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Cycling enthusiast back on his bike and living with AF

Cycling enthusiast and dad of two, Jeff Graham, knows the importance of checking your pulse.

Jeff and familyThe 49-year-old Wellingtonian was diagnosed with atrial fibrillation four years ago and he's been through the struggle to get back on his bike.

Jeff regularly pushed his heart rate to its upper limits – it was unavoidable riding up the steep hills of his home town – but when he got a heart rate monitor for his training, he became aware just how high it was going.

"The first time I had a really bad episode I just put it down to having a really bad day and then forgot about it. But it started happening a little bit more often. About once a week my heart would race up to 240, 250 and wouldn't come back down unless I sat down. It would take two to three hours to finally come right."

Jeff found the episodes could be quite debilitating, particularly when it occurred during a bike ride.

"It felt awful. My arms locked up, my neck locked up, and whole body would start to get really stiff and I just felt really nauseous. Sometimes it would happen a wee way away from home, so I was trying to ride home and having to stop every couple of kilometres for my heart rate to at least come down under 200 so I could carry on again."

Atrial fibrillation is an irregular heart rhythm, which can result in an increased risk of stroke for some if left untreated.

"I probably should've gone a bit quicker. I was in denial for a little bit. Looking back, I went quite a few weeks just making excuses for what it could be, until I realised there was a bit of a pattern and that I should probably go and see someone about it."

Once the diagnosis of atrial fibrillation was confirmed, the doctor put Jeff on medication straight away. Jeff also tried cutting out possible triggers.

"Initially it was the cycling that brought it on, but then it started taking over in other parts of my life as well, football and even just with work and stuff like that. Any sort of stress or anxiety would set it off. I realised it was probably going to get worse and worse and that was a 'catch 22' situation, because the more you worried about it, that was what tended to bring it on."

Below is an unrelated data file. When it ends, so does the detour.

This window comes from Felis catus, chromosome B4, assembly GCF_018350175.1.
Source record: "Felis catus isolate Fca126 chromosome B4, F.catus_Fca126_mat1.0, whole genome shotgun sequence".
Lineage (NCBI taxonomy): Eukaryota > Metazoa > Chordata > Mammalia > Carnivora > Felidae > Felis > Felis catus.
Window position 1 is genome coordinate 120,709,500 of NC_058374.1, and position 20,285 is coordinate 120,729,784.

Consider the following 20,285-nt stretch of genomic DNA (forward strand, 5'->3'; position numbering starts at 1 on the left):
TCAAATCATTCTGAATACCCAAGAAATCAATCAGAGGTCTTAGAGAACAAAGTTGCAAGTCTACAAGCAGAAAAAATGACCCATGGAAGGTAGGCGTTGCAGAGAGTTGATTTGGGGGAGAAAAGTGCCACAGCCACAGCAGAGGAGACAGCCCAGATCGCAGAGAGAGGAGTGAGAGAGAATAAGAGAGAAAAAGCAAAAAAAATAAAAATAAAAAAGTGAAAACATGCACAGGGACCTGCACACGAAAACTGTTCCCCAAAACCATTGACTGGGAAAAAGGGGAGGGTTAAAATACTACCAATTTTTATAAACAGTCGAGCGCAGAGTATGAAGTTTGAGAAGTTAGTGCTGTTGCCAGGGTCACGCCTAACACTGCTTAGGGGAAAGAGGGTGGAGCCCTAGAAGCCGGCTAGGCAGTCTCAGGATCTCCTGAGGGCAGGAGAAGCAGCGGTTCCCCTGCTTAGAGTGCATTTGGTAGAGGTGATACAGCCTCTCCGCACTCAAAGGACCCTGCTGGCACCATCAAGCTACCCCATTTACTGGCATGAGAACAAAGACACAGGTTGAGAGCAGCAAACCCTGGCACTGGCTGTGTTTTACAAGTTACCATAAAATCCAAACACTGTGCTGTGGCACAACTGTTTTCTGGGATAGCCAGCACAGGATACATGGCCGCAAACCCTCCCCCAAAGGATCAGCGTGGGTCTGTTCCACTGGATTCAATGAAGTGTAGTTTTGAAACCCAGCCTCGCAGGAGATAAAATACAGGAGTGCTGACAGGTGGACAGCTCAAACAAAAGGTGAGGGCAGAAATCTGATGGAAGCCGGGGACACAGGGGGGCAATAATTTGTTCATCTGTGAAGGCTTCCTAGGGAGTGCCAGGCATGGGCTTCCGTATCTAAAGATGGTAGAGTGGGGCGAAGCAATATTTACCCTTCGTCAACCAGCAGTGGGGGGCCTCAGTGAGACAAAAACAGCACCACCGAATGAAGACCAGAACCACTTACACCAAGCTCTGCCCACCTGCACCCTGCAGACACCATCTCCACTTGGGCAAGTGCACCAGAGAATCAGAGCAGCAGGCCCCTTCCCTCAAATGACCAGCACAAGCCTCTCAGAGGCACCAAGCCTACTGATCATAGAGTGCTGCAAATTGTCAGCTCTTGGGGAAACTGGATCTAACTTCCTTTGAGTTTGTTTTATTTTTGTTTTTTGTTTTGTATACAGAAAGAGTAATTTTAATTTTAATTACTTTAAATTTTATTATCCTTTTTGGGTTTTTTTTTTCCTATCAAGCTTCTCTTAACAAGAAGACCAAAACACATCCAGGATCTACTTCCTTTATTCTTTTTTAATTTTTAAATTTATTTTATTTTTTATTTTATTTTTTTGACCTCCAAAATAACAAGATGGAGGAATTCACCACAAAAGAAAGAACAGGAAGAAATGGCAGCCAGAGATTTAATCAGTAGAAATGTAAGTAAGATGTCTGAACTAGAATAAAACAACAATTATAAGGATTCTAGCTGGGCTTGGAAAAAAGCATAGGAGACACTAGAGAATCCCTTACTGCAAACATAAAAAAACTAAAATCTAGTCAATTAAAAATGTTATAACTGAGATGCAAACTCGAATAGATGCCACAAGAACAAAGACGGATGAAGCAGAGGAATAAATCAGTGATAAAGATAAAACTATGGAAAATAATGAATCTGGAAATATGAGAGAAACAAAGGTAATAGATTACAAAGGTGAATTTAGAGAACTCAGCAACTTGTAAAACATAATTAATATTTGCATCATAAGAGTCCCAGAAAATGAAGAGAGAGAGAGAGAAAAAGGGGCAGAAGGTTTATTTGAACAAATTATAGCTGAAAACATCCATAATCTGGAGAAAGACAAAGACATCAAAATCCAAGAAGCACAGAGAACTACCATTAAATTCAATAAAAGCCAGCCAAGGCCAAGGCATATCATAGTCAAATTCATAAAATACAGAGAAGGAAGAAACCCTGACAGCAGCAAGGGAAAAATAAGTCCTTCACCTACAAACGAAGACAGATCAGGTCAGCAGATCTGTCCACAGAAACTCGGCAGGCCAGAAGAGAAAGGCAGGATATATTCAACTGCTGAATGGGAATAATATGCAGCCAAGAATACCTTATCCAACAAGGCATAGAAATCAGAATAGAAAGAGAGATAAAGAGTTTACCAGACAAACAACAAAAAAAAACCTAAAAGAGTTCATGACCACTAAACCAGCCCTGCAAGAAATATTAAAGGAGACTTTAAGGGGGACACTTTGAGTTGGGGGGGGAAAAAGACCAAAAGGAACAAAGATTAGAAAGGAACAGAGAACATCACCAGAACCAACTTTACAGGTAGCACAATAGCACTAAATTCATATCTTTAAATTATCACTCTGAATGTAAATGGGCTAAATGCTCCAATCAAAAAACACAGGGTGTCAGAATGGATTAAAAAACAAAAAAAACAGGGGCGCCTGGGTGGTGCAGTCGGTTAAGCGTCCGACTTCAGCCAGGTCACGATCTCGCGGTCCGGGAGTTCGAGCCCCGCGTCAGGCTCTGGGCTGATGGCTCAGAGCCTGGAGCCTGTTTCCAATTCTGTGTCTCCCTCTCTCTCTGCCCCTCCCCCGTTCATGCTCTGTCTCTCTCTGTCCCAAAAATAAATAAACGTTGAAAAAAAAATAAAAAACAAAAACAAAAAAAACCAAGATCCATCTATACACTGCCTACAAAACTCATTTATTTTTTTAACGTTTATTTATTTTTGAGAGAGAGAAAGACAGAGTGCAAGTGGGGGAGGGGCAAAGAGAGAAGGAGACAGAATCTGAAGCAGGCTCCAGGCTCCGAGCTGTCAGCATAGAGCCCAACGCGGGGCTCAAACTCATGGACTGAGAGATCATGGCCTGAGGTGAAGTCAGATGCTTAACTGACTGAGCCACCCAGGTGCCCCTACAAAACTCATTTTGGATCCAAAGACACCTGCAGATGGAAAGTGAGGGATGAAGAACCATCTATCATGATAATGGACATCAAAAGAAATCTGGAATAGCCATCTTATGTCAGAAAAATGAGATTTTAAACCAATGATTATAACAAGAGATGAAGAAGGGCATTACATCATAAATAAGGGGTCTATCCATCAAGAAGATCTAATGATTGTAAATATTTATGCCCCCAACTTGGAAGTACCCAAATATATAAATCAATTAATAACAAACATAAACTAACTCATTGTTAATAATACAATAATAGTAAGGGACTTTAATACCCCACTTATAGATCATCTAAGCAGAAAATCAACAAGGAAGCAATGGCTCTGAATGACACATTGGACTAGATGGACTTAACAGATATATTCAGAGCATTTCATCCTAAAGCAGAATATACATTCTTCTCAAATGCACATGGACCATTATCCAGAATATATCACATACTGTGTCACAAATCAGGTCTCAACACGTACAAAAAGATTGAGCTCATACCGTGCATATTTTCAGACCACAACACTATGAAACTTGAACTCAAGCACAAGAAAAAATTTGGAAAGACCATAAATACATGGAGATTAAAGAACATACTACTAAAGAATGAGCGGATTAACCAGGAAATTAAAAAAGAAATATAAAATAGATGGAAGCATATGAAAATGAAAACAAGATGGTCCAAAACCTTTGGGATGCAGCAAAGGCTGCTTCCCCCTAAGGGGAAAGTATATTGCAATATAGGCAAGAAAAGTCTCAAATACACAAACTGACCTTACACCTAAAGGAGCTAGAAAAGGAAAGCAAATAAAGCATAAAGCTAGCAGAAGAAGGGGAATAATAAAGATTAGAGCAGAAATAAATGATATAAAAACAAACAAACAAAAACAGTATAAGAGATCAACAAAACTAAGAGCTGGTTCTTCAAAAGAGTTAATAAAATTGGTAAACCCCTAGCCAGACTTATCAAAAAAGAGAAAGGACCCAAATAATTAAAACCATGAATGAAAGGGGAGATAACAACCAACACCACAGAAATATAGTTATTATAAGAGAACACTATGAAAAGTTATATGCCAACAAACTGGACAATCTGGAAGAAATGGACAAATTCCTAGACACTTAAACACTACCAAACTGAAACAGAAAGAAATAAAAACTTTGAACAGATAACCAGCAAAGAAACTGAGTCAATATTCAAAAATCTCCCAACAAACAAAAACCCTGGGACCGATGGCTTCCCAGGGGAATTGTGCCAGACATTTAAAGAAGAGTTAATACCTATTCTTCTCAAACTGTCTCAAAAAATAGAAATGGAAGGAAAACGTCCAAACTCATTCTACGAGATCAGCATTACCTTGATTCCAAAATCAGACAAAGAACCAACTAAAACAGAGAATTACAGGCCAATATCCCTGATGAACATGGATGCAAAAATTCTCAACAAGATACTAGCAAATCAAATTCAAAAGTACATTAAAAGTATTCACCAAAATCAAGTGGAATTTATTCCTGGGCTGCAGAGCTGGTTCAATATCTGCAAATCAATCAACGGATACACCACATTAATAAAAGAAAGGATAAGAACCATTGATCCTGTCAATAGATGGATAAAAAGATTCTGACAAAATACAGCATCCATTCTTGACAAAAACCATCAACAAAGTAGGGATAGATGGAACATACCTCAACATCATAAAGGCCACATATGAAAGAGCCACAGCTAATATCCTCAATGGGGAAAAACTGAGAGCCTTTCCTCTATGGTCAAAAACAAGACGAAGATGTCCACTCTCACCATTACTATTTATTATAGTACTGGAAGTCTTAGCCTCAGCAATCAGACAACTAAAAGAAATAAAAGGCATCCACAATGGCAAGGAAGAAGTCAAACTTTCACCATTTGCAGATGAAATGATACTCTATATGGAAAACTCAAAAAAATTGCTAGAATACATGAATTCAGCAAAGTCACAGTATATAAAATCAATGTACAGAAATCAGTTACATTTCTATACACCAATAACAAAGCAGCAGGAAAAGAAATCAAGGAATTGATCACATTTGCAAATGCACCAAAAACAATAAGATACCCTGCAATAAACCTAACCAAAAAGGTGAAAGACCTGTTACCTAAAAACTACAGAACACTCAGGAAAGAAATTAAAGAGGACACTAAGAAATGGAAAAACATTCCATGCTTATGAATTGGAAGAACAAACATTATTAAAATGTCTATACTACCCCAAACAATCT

"I tried all different things. I tried going off coffee, I tried going off alcohol, cutting down on sugar – all sorts of things, but nothing seemed to work. Thank goodness it wasn't coffee," he jokes. "That would’ve been terrible!"

Despite increasing dosages of medication, Jeff continued to have some episodes, so doctors decided he was a candidate for a catheter ablation – a procedure that stops the abnormal electrical signals occurring in the heart.

Jeff had his catheter ablation about four months later, which he describes as a 'bizarre' experience.

"I wouldn't say I enjoyed it, but it was not a bad experience, as far as these things go. It was a little bit surreal to think what they did, it’s amazing really."

Once over, the recovery was very quick and Jeff was soon back on his bike. What’s more he's experienced virtually no symptoms since.

"It's been brilliant. There's a chance that 15 or 20 years down the track I might have to have it done again and I'd definitely get it done, after the result I had this time."

Since receiving his diagnosis, Jeff has met many others who share his condition.

"I ended up meeting other people who I didn't know had AF until I started talking about it. That was really good too because you can share your experiences. Everyone was slightly different, but you always had a bit of common ground. There were three or four of the guys I cycle with that had it or had a friend that had it."

Jeff says that while his diagnosis shook his confidence at first, he is thankful atrial fibrillation is a condition that is manageable.

"It definitely knocked my confidence for quite a while, but I always figure too there's a lot worse things that you can get. I saw other things people were having to deal with and I thought if this is my thing then gee, I’ll take it."

The Heart Foundation is offering people in 18 locations throughout New Zealand, the chance to get free pulse checks during the week of 18-24 November 2019, as part of its atrial fibrillation awareness campaign.

Learn how to check your pulse